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Transportation

Volkswagen Concept Car Averages 262 MPG 353

Posted by Soulskill
from the but-can-it-fly dept.
coolnumbr12 writes "The Volkswagen XL1 averages an amazing 262 mpg, and although it may never hit streets in the United States, the technology behind the car could impact future Volkswagen vehicles. The keys to the incredible mileage in the Volkswagen XL1 were reducing the weight of the vehicle and eliminating wind resistance. The XL1 only weighs 1,753 pounds — that's more than a thousand pounds lighter than the Toyota Prius, which weighs in at 2,921 pounds. The wheels on the Volkswagen XL1 are as thin as road bike's and wrapped in custom Michelin rubber. The XL1 chassis is a single piece of molded carbon-fiber, and has a drag coefficient of only 0.189 – similar to a bumblebee."
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Volkswagen Concept Car Averages 262 MPG

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  • by Anonymous Coward on Tuesday July 09, 2013 @06:32PM (#44232171)

    A mile is 8 furlongs and a gallon is 8 pints. So this car can do 262 furlongs per pint. That's quite an achievement considering it's mass is 125 stones.

  • by ldobehardcore (1738858) <steven,dubois&gmail,com> on Tuesday July 09, 2013 @07:02PM (#44232489)

    My car gets 40 rods to the hogshead and that's the way I likes it. -Abe Simpson

  • by Dcnjoe60 (682885) on Tuesday July 09, 2013 @07:26PM (#44232741)

    Given the drag coefficient, I assume this car exhibits Laminar flow. This can get disrupted by external factors (say getting passed by a buss) and result in localized turbulent flow. This would drastically increase the drag on one part of the car, causing a sudden unexpected side load, likely causing a turn (into the passing bus). An airplane bouncing around is not much of an issue, but when your car moves over 6 feet sideways on the freeway unexpectedly, it can be rather bad.

    Generally maximally aerodynamic cars are not safe. They may not have gotten to that point, or may have cleverly worked around the issues, but given the lack of side mirrors, I think mileage was the priority over safety here. Its a neat technical feet, but as mentioned in the article, its dangerous in multiple respects.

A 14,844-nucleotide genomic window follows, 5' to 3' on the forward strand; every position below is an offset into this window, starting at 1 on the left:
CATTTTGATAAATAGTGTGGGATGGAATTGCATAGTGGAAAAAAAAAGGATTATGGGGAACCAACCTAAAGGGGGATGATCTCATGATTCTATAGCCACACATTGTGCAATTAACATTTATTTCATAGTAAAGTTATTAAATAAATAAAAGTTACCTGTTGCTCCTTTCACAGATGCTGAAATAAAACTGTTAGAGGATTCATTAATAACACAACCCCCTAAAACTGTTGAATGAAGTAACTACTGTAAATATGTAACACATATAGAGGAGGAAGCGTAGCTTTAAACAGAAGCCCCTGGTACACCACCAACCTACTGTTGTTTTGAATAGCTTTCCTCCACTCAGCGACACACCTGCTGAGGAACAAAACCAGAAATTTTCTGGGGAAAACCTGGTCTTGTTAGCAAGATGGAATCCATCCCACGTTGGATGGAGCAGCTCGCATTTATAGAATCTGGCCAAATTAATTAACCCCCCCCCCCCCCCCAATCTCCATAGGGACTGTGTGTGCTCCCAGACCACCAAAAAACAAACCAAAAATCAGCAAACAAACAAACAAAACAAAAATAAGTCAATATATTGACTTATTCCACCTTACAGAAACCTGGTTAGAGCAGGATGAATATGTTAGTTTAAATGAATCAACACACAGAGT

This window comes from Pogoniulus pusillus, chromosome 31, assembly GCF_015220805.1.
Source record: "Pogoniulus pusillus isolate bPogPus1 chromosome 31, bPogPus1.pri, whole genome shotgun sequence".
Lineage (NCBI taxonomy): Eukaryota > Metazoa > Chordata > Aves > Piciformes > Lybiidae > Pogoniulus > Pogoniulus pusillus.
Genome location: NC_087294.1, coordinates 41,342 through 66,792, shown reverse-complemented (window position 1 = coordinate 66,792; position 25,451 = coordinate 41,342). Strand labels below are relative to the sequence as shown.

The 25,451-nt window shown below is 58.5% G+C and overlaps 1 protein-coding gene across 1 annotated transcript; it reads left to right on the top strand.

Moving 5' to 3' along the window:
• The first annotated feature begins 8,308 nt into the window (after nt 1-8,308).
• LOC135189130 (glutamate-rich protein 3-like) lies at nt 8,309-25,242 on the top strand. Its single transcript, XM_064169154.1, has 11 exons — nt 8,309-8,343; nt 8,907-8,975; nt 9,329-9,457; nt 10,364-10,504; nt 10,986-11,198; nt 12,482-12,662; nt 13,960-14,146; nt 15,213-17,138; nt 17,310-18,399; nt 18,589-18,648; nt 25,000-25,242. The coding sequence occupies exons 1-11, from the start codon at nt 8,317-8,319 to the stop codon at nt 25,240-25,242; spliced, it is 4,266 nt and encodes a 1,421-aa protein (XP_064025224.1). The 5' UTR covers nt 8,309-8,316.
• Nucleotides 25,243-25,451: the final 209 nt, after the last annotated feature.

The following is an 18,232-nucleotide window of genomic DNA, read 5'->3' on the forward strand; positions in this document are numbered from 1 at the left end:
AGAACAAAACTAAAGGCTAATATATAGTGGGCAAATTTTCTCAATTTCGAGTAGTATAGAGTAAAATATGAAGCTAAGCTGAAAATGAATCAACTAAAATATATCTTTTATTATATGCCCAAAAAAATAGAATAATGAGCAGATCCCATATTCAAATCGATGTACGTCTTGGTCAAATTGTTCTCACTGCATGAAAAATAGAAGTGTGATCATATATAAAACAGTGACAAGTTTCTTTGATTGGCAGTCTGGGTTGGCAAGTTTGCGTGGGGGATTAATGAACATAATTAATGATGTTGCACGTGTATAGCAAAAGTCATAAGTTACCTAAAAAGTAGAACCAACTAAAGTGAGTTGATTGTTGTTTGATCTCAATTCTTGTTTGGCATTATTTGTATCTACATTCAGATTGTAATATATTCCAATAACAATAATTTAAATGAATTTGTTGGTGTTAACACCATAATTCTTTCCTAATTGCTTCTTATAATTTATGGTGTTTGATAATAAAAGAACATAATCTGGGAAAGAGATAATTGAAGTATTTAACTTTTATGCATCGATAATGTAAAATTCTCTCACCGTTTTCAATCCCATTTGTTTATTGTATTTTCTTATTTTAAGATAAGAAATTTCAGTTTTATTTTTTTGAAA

I drive a 1972 VW beetle as a daily driver. You get used to your car moving over 6 feet sideways on the freeway unexpectedly and come to anticipate it. Before long it is just like operating a clutch, you just don't think about it. :)

  • by GigaplexNZ (1233886) on Tuesday July 09, 2013 @08:48PM (#44233395)

    We use that conversion here (New Zealand) and it makes a whole lot more sense since I can see precisely how much less fuel this will use compared with my current car which gets around 9L/100Km. Basically, this goes 10x further per gallon than a typical family wagon.

    So... it makes more sense to use L/100k, and then you go and talk about distance per gallon? Please hand in your kiwi card on your way out.

  • by Cosgrach (1737088) on Tuesday July 09, 2013 @09:53PM (#44233805)

    Over the years, I have driven pretty much all types - rear wheel (VW's mostly), front wheel, all wheel (Subaru - Oh yeah!), and 4-wheel. (Yes, there is a difference).

    The FJ40 is very much like the Volkwagons, excepting that they are way top heavy. It's a HEAVY 4WD for its size (over 4,000 lbs), and a relatively light rear end. It has a habit of breaking loose on wet roads in the turns (much like my '69 VW Camper. Have to be pretty careful. My 2004 Subaru Forester simply could not give a damn about the road conditions - it was just completely predictable (after I disabled the anti-lock break system). My old '69 VW Square Back was very predictable and drifted like a freaking dream. Believe it or not, it out handled many of the heavier American muscle cars. Not all that fast (top speed of about 100mph), but on mountain roads it was freaking awesome.

    It's all old school for me now.

    The golden rules:
    Know your limits
    Know your vehicles performance limits
    Know your vehicles foot print on the pavement.

  • by semi-extrinsic (1997002) <asmunder@@@stud...ntnu...no> on Wednesday July 10, 2013 @01:43AM (#44234911)

    massive rubber on it.

    I've always suspected BMW drivers use their cars as penis extenders, but this takes "safety" to a whole new level...

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